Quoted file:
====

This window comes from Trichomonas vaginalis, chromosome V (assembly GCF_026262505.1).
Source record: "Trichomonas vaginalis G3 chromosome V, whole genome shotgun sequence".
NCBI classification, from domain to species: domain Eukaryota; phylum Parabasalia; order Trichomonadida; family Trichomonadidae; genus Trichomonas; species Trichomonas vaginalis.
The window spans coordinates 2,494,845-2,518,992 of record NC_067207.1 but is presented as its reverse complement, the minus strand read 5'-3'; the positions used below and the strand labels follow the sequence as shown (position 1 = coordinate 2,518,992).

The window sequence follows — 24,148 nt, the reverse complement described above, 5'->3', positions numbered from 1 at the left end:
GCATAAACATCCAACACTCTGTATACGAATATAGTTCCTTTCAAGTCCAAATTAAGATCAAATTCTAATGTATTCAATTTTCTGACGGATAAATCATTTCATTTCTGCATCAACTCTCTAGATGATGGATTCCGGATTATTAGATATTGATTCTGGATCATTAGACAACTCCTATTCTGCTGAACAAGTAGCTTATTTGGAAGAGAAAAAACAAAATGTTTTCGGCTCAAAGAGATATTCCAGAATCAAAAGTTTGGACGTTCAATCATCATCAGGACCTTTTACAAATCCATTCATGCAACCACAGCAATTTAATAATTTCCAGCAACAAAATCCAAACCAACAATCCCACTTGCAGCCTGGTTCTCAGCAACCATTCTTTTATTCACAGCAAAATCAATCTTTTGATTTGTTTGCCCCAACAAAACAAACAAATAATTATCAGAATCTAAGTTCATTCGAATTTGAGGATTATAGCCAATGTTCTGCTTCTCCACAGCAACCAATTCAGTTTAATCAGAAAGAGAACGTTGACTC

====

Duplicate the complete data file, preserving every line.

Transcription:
This window comes from Trichomonas vaginalis, chromosome V (assembly GCF_026262505.1).
Source record: "Trichomonas vaginalis G3 chromosome V, whole genome shotgun sequence".
NCBI classification, from domain to species: domain Eukaryota; phylum Parabasalia; order Trichomonadida; family Trichomonadidae; genus Trichomonas; species Trichomonas vaginalis.
The window spans coordinates 2,494,845-2,518,992 of record NC_067207.1 but is presented as its reverse complement, the minus strand read 5'-3'; the positions used below and the strand labels follow the sequence as shown (position 1 = coordinate 2,518,992).

The window sequence follows — 24,148 nt, the reverse complement described above, 5'->3', positions numbered from 1 at the left end:
GCATAAACATCCAACACTCTGTATACGAATATAGTTCCTTTCAAGTCCAAATTAAGATCAAATTCTAATGTATTCAATTTTCTGACGGATAAATCATTTCATTTCTGCATCAACTCTCTAGATGATGGATTCCGGATTATTAGATATTGATTCTGGATCATTAGACAACTCCTATTCTGCTGAACAAGTAGCTTATTTGGAAGAGAAAAAACAAAATGTTTTCGGCTCAAAGAGATATTCCAGAATCAAAAGTTTGGACGTTCAATCATCATCAGGACCTTTTACAAATCCATTCATGCAACCACAGCAATTTAATAATTTCCAGCAACAAAATCCAAACCAACAATCCCACTTGCAGCCTGGTTCTCAGCAACCATTCTTTTATTCACAGCAAAATCAATCTTTTGATTTGTTTGCCCCAACAAAACAAACAAATAATTATCAGAATCTAAGTTCATTCGAATTTGAGGATTATAGCCAATGTTCTGCTTCTCCACAGCAACCAATTCAGTTTAATCAGAAAGAGAACGTTGACTC